• A siesta is a short afternoon sleep (20-30 minutes), usually taken after lunch and before returning to work. It was introduced in the 1930s by farmers as a way to escape the sun especially during the scorching summer months.
  • While the tradition is dwindling, it is still a very prominent part of Spanish culture and you will find that many shops (especially banks or governmental buildings) close between 2-4pm.

3. Dinner

  • Spanish dinners are usually lighter and served much later around 9pm. It is not rare in Spain to start eating dinner at 11pm so BE PREPARED!! If you are going out for dinner, or simply ordering a drink in Spain, tapas of course will be eaten.
  • In England, the evening meal is the main course, usually eaten at 7pm. It varies in nature and is usually hot with a selection of meat and vegetables served on the same plate, often succeeded by a sweet dessert.
  • In Italy, dinner is also considered the ‘lighter’ meal and a ‘primo’ (1st course) is most common to have for dinner e.g. a risotto, pasta, polenta, stews, and sometimes a secondo (2nd course) is included, such as meat or fish.

**So, what is tapas??**

History: The word ‘tapa,’ meaning lid, is derived from a 13th century law passed by a Castilian king requiring taverns to serve food with alcohol. A ‘tapa’ was then a small plate of ham or olives used as a lid to keep insects or dirt away from a drink. Centuries later, tapas have become a symbol of Spanish culture

Nowadays: Tapas is an appetiser or snack (always served for free when you order a drink at a restaurant). It may be cold such as olives, cheese or crisps, or hot such as calamari, Spanish tortilla, patatas bravas, or croquetas. If you are ordering tapas and would like a more substantial meal, then a ‘racion’ is a larger version of the dish.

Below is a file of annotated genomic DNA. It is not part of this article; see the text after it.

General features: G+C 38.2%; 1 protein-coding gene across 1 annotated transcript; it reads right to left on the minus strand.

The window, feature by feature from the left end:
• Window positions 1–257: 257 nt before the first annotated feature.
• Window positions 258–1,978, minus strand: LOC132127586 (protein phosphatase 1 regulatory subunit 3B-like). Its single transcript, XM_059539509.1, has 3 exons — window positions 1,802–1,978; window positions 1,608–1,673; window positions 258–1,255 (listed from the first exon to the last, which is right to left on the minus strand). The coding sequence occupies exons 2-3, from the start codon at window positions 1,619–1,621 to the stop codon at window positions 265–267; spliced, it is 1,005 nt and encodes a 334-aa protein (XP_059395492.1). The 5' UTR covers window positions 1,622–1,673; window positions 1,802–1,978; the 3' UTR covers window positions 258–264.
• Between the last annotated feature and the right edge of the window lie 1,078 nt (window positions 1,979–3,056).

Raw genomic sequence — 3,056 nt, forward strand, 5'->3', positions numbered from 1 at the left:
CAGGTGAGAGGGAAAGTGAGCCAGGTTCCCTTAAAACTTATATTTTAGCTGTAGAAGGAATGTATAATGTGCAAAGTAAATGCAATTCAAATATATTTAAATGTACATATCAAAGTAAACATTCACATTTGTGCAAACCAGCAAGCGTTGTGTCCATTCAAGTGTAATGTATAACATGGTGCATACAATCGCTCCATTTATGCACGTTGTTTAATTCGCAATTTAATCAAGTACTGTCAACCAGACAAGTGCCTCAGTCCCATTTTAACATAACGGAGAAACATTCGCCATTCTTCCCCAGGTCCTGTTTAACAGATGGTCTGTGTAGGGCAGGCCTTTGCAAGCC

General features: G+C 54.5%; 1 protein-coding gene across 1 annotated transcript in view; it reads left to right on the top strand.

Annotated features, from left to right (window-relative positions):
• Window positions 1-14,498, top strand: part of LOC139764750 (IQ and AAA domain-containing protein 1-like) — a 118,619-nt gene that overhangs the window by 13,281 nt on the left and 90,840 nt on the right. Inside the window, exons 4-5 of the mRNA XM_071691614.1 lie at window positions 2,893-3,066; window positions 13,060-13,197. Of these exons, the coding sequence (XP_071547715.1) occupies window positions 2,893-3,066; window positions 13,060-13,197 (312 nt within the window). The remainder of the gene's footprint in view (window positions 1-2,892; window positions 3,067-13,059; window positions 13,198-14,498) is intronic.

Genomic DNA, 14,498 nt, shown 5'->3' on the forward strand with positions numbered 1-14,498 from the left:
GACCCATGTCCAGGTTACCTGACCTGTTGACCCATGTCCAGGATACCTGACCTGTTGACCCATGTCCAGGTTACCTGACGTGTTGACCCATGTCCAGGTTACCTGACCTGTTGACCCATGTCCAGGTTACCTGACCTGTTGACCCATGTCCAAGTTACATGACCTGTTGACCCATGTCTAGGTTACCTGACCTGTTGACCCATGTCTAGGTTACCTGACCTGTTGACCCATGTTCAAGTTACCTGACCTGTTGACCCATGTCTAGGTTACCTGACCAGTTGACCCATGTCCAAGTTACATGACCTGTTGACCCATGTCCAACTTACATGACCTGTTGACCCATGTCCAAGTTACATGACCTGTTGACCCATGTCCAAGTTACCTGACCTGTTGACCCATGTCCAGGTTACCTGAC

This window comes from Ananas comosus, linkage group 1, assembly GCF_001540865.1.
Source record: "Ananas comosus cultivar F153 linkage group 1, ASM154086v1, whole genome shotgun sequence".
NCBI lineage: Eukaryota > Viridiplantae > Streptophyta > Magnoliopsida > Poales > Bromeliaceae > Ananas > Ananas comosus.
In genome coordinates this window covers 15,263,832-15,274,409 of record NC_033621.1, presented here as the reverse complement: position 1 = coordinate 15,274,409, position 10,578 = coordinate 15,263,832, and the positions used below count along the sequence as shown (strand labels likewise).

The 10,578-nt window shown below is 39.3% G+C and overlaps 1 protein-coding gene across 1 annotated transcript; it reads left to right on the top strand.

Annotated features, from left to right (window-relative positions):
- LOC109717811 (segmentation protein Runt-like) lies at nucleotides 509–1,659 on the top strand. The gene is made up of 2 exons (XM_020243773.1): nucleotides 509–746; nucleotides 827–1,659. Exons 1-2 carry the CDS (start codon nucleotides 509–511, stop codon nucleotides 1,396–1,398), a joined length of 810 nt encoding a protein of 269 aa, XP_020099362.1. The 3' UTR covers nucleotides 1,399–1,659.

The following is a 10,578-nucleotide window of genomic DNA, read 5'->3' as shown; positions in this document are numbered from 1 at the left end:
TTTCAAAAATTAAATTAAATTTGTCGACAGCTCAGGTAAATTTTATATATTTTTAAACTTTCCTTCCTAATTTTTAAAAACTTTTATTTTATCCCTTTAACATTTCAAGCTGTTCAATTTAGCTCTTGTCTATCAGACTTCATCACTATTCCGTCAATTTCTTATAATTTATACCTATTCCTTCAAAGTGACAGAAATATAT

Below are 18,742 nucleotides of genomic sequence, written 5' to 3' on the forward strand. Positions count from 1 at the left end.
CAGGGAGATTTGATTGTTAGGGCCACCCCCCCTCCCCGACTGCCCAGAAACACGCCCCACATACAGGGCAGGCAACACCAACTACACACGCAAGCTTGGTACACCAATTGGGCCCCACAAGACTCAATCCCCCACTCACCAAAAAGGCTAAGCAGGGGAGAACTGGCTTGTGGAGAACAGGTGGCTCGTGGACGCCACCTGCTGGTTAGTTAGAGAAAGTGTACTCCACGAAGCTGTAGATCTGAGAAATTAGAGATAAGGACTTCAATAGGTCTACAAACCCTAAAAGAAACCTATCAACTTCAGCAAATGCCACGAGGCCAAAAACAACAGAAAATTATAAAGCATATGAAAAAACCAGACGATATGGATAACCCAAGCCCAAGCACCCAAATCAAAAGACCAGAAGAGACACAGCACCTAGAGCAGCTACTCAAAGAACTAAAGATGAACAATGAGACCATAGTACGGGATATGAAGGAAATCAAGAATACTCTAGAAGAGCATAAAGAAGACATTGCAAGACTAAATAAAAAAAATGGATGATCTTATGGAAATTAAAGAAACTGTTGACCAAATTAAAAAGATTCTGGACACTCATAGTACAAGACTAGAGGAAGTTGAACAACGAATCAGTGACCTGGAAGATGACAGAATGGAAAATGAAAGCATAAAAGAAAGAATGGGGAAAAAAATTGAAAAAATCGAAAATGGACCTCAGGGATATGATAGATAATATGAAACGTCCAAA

Drink

  • Wine or a cerveza is usually served in Spain with lunch, and again wine is served at dinner. However, it is very common to have a pint (caña), cider or tinto de verano after work with colleagues, which can often end at 11pm-midnight.
  • The English however, especially those with young children, would already be in bed or asleep by then and don’t tend to “go out” mid-week. This is also partly because the working day begins earlier at around 8.30-9am and finishes at 5-6pm in England, whilst in Spain it starts around 10am, and bars and restaurants close much later in the evening.
  • That being said, the English have accommodated a huge variety of beverages including wine, beer and spirits. The English drinking culture does extend past mealtimes, although mainly for the younger generation, and drinks are usually consumed in bars and pubs until 11pm, and later in nightclubs (usually until 2am).
  • Meanwhile, in Spain there is a name for large gatherings of people who drink in the streets: a Botellón. Often, it will involve going to bars and pubs, before moving to a night club later, which close significantly later at 6-7am.

culture shock - gastronomic differences - tapas